This matter has gotten more complicated recently with the increased popularity of Zillow, Trulia, etc… These sites rely upon  brokerages syndicating listings to their websites. W/out these listings… Zillow and Trulia become basically worthless to the consumer. So why would a brokerage not want to syndicate listings to these websites? I mean… after all… it’s just more exposure for their listing, right? Let’s use Realtor.com for example…Realtor.com literally sells leads back to agents. That’s how they make money. They charge agents for the ability to receive their own leads on their own properties. Thus, in essence, Realtor.com is selling brokerages leads for properties generated by the listings already owned by the brokerage. As you can imagine, this infuriates many Real Estate Brokerages. Zillow and Trulia do not operate in the exact same manner as Realtor.com, however, they are still profiting off of the listings owned by the Real Estate Brokerage.  So while profiting off of these listings… you might think Zillow and Trulia would compensate the brokerage for the ability to advertise their listings? No, instead they cold call these same Real Estate Brokerages asking them to pay for ad space on the Zillow/Trulia Website. (Trust me, they call often)

So what does all of this mean and how does it concern Congress Realty? Seller’s should be aware that we syndicate our listings everywhere unless a homeowner specifically asks to be omitted from a certain website. Thus, homeowners are getting the absolute maximum exposure possible through our Flat fee listing program. In some cases, this exposure exceeds what a homeowner might get from a traditional 6% brokerages who refuses to syndicate listings to other competing brokerages. W/ Congress Realty… your listing will show up darn near everywhere. Plain and Simple.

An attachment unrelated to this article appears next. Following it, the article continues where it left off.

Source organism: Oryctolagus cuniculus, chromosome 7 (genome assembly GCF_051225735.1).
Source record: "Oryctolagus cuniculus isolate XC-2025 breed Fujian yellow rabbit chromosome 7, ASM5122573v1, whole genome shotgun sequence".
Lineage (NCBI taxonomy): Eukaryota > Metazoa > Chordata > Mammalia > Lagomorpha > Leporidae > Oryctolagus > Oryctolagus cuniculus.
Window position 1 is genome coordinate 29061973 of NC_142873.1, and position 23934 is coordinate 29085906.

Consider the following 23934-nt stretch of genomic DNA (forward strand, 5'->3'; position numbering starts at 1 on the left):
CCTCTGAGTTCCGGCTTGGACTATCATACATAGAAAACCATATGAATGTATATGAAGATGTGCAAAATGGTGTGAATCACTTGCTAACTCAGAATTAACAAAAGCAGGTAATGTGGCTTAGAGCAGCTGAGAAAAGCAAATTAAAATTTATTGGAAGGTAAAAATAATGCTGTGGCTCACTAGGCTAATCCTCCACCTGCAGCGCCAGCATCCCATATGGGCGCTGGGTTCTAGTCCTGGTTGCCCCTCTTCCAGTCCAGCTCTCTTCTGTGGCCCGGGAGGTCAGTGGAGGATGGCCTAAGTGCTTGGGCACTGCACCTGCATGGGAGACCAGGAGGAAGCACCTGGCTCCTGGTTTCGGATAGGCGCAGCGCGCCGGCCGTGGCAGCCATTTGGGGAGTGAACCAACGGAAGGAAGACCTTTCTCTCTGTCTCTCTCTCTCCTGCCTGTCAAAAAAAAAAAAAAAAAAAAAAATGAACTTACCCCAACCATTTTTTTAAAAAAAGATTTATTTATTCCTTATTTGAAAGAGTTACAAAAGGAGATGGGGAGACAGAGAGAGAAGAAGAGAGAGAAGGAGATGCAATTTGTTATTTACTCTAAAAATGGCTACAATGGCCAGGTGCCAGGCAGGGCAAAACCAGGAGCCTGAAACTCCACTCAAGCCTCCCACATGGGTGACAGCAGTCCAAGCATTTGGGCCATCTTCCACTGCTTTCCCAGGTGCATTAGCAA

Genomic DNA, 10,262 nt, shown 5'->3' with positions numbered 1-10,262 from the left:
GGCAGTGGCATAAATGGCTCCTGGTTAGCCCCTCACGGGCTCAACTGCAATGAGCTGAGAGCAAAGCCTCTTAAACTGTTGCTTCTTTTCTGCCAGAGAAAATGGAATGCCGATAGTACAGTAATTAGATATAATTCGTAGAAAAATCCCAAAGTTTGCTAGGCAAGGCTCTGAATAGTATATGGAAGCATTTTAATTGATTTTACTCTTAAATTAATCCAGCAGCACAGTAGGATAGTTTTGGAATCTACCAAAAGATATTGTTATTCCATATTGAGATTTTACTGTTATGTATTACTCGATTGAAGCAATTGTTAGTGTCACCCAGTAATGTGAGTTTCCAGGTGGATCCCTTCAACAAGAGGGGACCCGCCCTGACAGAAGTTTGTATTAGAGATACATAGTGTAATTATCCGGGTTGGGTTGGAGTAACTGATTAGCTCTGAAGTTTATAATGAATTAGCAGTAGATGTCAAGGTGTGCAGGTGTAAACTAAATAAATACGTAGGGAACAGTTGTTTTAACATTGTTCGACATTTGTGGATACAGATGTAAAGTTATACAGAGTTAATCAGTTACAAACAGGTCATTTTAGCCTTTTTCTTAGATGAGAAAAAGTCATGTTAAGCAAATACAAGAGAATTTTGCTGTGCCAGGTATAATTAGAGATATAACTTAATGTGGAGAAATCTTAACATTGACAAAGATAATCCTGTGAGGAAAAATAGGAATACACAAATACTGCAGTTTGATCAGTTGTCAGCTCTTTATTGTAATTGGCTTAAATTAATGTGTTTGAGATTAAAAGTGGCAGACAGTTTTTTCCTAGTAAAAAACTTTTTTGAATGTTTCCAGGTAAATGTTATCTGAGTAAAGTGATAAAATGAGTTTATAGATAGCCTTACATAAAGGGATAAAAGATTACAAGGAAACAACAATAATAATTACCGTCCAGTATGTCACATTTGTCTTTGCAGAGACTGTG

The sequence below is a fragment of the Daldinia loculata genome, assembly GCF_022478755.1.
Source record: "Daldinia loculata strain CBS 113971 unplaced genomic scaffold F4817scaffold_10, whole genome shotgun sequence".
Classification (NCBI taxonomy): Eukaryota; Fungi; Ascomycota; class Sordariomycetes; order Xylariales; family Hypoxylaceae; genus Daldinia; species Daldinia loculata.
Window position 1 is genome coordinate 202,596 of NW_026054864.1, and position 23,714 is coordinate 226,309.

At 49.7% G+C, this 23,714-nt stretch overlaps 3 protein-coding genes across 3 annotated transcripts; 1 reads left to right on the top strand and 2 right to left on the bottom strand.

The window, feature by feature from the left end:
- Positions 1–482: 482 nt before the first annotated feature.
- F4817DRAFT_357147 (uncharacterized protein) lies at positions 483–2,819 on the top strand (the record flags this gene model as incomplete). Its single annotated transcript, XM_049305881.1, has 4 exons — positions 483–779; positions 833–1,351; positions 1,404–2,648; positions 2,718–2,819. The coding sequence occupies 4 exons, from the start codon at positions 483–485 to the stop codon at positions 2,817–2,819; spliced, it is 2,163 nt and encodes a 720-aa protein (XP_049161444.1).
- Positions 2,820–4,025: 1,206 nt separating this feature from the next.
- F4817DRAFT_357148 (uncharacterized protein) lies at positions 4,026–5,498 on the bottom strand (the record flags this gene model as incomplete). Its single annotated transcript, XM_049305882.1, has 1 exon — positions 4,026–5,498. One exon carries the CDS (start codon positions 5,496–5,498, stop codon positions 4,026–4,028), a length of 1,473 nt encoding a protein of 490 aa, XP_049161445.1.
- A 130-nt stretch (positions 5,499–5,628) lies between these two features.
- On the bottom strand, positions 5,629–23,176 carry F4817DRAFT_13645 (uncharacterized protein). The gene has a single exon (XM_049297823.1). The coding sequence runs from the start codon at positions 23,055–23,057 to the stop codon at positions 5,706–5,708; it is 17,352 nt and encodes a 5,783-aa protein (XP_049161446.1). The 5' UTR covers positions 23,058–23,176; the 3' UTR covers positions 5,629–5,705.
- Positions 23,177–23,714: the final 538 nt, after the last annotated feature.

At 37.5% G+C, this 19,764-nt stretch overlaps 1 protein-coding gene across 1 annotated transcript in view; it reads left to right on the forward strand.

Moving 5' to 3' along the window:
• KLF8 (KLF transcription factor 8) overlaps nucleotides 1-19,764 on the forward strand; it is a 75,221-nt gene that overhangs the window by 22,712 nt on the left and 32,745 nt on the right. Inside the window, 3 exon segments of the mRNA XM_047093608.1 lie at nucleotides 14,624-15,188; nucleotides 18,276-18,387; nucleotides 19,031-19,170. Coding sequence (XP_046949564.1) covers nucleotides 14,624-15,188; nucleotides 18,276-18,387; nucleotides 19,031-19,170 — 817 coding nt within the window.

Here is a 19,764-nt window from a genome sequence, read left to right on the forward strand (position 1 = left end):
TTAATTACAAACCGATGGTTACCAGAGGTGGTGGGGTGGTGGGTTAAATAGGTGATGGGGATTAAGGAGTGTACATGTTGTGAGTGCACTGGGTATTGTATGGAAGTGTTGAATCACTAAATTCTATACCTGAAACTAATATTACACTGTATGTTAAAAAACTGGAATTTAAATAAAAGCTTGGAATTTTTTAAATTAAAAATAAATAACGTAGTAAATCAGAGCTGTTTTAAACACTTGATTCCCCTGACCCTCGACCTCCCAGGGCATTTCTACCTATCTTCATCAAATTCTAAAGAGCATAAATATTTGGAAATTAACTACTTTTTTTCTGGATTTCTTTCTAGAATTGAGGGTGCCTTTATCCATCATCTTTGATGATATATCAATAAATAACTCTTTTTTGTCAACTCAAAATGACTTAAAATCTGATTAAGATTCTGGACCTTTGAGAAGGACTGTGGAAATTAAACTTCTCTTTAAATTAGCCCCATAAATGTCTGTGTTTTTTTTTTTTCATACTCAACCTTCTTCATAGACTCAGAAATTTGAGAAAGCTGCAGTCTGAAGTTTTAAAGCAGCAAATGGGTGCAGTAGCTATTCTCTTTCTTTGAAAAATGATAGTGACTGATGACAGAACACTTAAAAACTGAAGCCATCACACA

Hidden Fees to Watch Out For From the Competition

J. Andrew English J. Andrew English
Friday, February 17th, 2012

I get this question often…. Does Congress Realty have any hidden fees that I need to be aware of? The short answer is no, we don’t. Plain and Simple. We do not charge our sellers a penny on the back end of the transaction. How does this differ from our competition? I can name at least 3 competitors who try and lure sellers in with a low upfront listing fee…only to tell them after they list that they charge for changes, CMA’s, state approved forms…. and the list goes on and on… With our firm…everything is included. A seller can make over a 100 changes during their listing period and we will not charge that seller a dime. A seller can request Contracts, Addendums, Counter Offers, LBP Disclosures, Real Property Disclosures, etc…and we will still not charge that seller a dime.

When considering your options when choosing a Flat Fee Company, consider the entire service and package being offered before making a decision. Most importantly, talk to the broker who will be listing your property. Ask questions, Ask for Feedback, and so forth….Never list your property with a firm who will not allow you to speak with the broker directly. After all… if he/she can’t take the time to speak with you now…how will you reach him/her on a Sat afternoon…even more important, how will you reach him/her with a question regarding an offer you have in your hand with a pressing response deadline looming?